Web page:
Automotive Chip-Shortage Cost Estimate Surges to $110 Billion

As the semiconductor shortage hobbling the global automotive industry has worsened, its cost as a hit to sales has almost doubled to $110 billion, up from an earlier estimate of $61 billion.

That’s the latest assessment of AlixPartners, a global consulting firm closely monitoring the widening crisis. It also now says the world’s carmakers will lose 3.9 million vehicles of production to the chip shortage this year, more than its prediction four months ago of 2.2 million. That’s about 4.6% of the 84.6 million vehicles that AlixPartners had projected in total production for 2021.

Automakers issued warnings in earnings reports in recent weeks that the chip shortage would get worse before it gets better. Ford Motor Co. and General Motors Co. each predicted the second quarter would be the worst of the calamity, as they are forced to idle factories for lack of the essential components. But the industry isn’t likely to see signs of recovery until the end of the year, according to the AlixPartners assessment.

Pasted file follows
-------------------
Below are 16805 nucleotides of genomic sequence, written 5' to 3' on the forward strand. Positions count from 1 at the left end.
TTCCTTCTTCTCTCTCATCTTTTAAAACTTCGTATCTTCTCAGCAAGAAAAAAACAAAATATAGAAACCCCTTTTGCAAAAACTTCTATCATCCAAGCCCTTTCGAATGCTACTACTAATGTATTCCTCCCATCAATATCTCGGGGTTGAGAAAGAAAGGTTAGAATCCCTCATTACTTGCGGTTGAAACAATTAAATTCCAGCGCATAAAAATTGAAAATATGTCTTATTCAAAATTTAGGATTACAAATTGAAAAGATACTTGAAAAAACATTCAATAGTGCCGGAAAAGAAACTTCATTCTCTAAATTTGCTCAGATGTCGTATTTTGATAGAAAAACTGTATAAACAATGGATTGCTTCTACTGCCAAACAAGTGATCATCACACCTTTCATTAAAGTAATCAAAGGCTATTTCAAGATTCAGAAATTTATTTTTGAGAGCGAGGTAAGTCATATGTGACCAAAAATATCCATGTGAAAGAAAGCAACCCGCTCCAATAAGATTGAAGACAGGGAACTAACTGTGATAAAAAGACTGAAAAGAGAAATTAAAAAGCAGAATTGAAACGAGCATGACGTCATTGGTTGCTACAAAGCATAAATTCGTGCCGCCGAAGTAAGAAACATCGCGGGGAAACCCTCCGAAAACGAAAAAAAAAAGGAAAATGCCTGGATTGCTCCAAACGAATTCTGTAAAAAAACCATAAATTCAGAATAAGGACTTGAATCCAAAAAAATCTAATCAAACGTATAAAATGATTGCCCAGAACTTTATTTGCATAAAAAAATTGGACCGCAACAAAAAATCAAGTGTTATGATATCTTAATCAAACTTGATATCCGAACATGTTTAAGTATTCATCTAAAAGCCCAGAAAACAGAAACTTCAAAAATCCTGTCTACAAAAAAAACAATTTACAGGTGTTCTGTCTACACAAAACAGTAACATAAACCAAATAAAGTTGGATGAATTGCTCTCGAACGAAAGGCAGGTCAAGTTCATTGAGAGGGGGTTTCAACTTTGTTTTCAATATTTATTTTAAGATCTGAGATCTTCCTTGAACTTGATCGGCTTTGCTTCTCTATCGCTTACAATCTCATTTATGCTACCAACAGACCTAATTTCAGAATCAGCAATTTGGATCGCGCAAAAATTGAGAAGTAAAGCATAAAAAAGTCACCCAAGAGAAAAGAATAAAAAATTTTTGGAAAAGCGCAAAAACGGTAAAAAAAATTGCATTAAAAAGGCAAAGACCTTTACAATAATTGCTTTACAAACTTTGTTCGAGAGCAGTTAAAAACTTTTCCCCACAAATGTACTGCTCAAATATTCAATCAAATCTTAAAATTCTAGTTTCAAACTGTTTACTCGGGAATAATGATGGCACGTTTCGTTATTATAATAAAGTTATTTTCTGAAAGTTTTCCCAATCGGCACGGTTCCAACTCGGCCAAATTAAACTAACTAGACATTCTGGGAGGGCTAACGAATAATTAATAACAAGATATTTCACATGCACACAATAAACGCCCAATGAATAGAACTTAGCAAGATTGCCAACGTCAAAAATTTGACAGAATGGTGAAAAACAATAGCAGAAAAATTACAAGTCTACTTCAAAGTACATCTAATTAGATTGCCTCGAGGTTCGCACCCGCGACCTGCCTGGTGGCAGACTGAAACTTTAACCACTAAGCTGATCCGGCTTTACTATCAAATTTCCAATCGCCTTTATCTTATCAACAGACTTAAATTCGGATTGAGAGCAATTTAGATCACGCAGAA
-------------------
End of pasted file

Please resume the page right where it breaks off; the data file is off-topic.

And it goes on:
“It’s still deeply impacting the third quarter,” Mark Wakefield, head of the firm’s global automotive practice, said in an interview. “We don’t really have it getting into a recovery mode at all until the fourth quarter.”

The timing takes on added importance because the chip-related production cuts are driving up prices of new and used vehicles, contributing to higher inflation in the U.S. Another researcher, LMC Automotive, predicts global production will be cut by almost 3 million vehicles in the year’s first half alone.

Read More: Record Surge in Used-Car Prices Is Key Culprit in Inflation

Photographer: Nic Antaya/Getty Images

Ford Chief Executive Officer Jim Farley said Thursday the company is redesigning its vehicles to use the most common and “accessible” chips. It also is planning to boost semiconductor inventory and sign contracts directly with chipmakers, rather than go through an auto supplier.